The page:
Time for another history blog roundup. I always enjoy them.
All those years ago when when I became an Administrative Trainee with the Commonwealth Public Service Board, our year long training program included a substantial ethics component. Whereas modern ethics training really focuses on questions of rules and probity, our course looked at the relations between the individual public servant and the state. What should you do if you personal values clashed with your official duties?
Eichmann was taken as a case study. In many ways he was a quintessential public servant. His job was to exterminate Jews. As a loyal servant of the state, he did this as efficiently and effectively as possible. Yet what he did was clearly wrong.
In her post Travel posters: Harwich to Hook 1930s-50s Helen looked at some European travel posters. You can find some Australian equivalents in the Australian National Library exhibition Follow The Sun: Australian Travel Posters 1930-1950s.
This graphic shows a Sydney tourism poster from the 1940s by painter Julian Ashton. You can see how concepts of geography continue to dominate pictures of Sydney.
As I did last year, Janine Rizzetti has discovered the history of Canada. See, for example, "Upper Canada: The Formative Years’ by Gerald M Craig and The Lion, the Eagle and Upper Canada’ by Jane Errington.
I explored my own reactions to my discovery of the history of Canada in a number of posts on my personal blog:
- Visiting Vancouver - 3: Canadian history through Australian eyes, early days
- Visiting Vancouver - 4: an artistic interlude
- Train Reading – Jonathan F Vance’s History of Canadian Culture
- Multi-ethnic communities - respecting the rights of minorities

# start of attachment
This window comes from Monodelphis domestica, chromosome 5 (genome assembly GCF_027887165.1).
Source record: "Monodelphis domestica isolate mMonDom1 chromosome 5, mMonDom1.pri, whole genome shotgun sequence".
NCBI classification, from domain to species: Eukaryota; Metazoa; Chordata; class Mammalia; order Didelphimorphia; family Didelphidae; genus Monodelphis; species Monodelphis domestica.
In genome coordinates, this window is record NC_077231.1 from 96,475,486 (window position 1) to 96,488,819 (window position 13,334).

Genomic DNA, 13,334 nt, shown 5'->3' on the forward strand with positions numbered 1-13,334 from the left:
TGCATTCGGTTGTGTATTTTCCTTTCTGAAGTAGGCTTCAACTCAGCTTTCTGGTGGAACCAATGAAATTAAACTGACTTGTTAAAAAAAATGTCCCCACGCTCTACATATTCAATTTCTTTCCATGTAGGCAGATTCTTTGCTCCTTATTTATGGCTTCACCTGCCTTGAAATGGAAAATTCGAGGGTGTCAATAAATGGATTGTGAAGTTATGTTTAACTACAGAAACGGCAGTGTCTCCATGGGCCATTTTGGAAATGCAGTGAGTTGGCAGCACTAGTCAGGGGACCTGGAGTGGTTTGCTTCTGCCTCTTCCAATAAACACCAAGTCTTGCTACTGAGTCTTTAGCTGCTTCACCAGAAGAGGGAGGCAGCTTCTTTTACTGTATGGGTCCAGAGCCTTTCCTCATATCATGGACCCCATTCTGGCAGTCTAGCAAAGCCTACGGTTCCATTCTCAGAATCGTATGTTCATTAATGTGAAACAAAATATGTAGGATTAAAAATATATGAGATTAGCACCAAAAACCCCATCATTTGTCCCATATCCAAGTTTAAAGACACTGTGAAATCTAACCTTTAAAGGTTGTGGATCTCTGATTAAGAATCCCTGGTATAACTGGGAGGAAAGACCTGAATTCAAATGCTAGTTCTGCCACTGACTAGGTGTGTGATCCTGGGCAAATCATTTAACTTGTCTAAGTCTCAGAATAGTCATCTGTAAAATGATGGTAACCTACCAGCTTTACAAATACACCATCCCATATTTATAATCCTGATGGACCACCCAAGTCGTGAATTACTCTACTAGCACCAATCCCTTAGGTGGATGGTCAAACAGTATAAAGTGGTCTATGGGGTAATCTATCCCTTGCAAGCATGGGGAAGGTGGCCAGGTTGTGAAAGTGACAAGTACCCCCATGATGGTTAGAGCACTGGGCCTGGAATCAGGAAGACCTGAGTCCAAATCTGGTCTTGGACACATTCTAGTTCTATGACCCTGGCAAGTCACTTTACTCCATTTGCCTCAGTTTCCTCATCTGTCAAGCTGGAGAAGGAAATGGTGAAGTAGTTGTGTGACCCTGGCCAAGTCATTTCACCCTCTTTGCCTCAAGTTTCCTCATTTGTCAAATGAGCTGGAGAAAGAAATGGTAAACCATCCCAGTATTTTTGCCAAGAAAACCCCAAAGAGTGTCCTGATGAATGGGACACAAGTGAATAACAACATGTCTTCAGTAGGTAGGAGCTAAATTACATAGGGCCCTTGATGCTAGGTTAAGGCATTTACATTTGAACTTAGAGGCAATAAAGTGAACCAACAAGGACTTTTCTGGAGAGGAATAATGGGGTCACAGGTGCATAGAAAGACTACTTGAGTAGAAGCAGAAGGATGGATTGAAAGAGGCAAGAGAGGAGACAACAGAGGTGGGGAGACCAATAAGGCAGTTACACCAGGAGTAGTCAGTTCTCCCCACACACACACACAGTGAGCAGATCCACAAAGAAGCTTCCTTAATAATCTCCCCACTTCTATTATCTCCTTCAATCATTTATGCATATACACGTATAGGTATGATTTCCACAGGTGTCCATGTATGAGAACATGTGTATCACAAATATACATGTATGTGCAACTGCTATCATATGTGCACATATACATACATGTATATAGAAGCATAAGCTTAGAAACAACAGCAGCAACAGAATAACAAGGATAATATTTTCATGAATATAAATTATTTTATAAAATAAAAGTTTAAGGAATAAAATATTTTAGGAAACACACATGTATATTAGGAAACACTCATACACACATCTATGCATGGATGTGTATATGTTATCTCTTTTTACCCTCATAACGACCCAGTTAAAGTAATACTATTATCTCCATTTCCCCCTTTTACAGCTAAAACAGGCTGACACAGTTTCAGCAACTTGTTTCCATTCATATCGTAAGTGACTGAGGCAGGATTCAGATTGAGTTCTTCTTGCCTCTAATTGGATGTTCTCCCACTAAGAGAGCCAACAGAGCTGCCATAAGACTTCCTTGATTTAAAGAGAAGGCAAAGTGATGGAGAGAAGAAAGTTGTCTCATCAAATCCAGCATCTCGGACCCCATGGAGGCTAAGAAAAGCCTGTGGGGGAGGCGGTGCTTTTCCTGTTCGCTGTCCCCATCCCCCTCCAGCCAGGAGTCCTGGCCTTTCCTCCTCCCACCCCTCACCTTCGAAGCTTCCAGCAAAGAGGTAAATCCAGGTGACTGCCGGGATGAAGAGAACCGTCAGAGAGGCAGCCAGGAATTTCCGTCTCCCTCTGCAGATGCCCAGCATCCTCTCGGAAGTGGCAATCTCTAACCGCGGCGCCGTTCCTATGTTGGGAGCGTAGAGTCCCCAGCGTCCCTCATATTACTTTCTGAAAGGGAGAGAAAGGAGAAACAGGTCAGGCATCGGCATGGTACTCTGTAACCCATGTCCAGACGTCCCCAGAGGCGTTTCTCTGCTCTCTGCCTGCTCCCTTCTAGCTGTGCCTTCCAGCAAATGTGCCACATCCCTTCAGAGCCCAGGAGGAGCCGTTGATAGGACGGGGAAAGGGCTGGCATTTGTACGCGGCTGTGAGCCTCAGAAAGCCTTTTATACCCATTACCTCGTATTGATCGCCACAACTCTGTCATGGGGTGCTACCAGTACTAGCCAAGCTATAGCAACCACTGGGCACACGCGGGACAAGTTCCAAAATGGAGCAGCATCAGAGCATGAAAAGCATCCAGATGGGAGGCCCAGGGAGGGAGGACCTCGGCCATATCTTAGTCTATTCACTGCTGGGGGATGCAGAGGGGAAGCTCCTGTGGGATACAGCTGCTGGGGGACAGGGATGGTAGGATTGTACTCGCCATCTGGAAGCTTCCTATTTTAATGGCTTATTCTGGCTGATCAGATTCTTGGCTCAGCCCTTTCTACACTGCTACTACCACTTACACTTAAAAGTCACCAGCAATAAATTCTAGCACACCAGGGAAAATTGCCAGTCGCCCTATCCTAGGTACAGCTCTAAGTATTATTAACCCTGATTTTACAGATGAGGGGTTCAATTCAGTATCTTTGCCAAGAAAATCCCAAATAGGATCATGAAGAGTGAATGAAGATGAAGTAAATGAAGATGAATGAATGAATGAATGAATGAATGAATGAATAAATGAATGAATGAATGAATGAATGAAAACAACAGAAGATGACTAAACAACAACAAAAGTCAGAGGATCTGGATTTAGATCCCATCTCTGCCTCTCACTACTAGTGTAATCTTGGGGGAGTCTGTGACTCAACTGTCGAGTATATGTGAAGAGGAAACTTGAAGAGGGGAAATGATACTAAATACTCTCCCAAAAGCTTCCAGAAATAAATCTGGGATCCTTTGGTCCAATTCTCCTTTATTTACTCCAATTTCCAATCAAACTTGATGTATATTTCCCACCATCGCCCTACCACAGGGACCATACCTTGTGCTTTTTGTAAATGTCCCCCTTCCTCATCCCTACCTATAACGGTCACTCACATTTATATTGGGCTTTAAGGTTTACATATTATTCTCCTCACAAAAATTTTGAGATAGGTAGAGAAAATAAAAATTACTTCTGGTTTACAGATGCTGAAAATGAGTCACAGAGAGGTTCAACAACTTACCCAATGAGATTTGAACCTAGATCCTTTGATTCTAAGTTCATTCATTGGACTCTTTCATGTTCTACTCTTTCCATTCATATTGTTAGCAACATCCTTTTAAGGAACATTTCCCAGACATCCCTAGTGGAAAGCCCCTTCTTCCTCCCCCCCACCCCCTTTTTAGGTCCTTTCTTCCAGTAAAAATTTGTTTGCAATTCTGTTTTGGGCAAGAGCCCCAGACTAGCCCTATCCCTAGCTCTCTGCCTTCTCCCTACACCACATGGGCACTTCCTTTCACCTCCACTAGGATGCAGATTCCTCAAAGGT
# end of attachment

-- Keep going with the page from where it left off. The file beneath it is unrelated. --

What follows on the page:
I found the history of Canada interesting not just because of its length and complexity as compared to Australia, but also because it is the history of another country set in the context of Empire and Commonwealth. That imperial connection worked itself out in different ways not just because Canada was different, but because things happened at different times. The Empire wasn't static, so Australia in some ways actually received the benefit of later experience.
In another of Janine's posts, ‘Inventing Australia’ by Richard White, she reviews White's 1981 book. This is quite an important book that I read with interest at the time it was first published. His point about the Imperial influence is important. However, my problem with books of this type is that, as a regional historian, I am interested in the way the various forces involved play out on the ground. I am more interested on what my own subjects thought and felt; attempts to create broader national synthesis are only interesting to the degree they are relevant at local or regional level.
On Australian Policy & History, Tony Joel from the School of History, Heritage and Society at Deakin University had a rather disturbing article, Australia's New National Curriculum and the Future of History. My own comments in this area have focused on what I see as the weaknesses in the curriculum. Joel's point is a broader one: no matter what the curriculum may say about history as a key learning area, it's going to fail if there no teachers to teach it.
So old am I that I actually went to school when history was a core part of the curriculum with specialist teachers in Ancient and Modern. I gained my love of history there. How have the mighty fallen!
In writing this post, I have been struggling with a very intermittent wireless connection. It's frustrating in the extreme spending many minutes waiting to see if my connection is going to work. I mean many minutes: in the last three hours the connection has been live for barely thirty minutes. For that reason, I am going to finish this post here and then upload in the brief connection windows I am presently being given.